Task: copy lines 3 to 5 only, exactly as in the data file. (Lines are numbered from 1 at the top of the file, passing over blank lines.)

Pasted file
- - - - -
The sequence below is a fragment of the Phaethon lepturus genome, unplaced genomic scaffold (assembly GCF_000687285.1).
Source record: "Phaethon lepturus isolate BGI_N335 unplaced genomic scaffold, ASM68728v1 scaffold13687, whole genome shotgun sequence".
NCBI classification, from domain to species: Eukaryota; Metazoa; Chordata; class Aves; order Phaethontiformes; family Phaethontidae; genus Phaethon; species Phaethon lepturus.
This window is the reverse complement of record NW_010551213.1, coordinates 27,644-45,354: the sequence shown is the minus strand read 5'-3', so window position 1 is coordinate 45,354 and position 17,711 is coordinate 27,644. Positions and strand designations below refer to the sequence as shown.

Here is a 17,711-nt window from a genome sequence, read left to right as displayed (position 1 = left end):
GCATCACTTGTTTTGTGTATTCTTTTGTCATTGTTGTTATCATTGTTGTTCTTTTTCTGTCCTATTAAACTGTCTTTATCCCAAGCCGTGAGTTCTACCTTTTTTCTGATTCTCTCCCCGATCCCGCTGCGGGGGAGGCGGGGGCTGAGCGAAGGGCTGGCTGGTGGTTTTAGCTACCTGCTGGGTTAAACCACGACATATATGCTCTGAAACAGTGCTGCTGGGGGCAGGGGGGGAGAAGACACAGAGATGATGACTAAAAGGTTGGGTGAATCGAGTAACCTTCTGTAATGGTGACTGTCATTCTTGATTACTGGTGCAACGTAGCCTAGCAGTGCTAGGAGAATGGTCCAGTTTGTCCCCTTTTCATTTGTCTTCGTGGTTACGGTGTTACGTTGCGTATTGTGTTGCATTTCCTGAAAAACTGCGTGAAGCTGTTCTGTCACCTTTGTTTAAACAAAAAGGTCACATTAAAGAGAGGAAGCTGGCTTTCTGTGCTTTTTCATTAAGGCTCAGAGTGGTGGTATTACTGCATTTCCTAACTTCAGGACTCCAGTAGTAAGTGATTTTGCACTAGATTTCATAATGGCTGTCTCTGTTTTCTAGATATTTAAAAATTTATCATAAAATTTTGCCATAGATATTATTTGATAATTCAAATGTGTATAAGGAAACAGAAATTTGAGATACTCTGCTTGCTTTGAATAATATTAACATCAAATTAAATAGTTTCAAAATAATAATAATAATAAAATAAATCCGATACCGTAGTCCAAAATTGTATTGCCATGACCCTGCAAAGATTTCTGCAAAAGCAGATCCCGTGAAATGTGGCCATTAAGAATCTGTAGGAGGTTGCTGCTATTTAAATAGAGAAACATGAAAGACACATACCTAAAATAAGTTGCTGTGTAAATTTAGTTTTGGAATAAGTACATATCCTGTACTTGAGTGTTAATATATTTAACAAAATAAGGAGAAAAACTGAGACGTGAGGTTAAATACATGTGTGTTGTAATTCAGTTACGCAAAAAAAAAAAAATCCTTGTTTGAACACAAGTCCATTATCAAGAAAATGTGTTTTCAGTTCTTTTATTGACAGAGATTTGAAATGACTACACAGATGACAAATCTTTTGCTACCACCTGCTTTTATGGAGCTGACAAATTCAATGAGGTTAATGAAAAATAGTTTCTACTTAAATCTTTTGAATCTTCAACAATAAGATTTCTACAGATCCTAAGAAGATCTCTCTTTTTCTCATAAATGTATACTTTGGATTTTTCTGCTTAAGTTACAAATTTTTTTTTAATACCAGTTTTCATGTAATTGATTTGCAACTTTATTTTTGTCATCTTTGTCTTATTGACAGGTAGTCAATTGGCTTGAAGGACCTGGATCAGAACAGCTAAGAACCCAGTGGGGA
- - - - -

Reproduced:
NCBI classification, from domain to species: Eukaryota; Metazoa; Chordata; class Aves; order Phaethontiformes; family Phaethontidae; genus Phaethon; species Phaethon lepturus.
This window is the reverse complement of record NW_010551213.1, coordinates 27,644-45,354: the sequence shown is the minus strand read 5'-3', so window position 1 is coordinate 45,354 and position 17,711 is coordinate 27,644. Positions and strand designations below refer to the sequence as shown.

Here is a 17,711-nt window from a genome sequence, read left to right as displayed (position 1 = left end):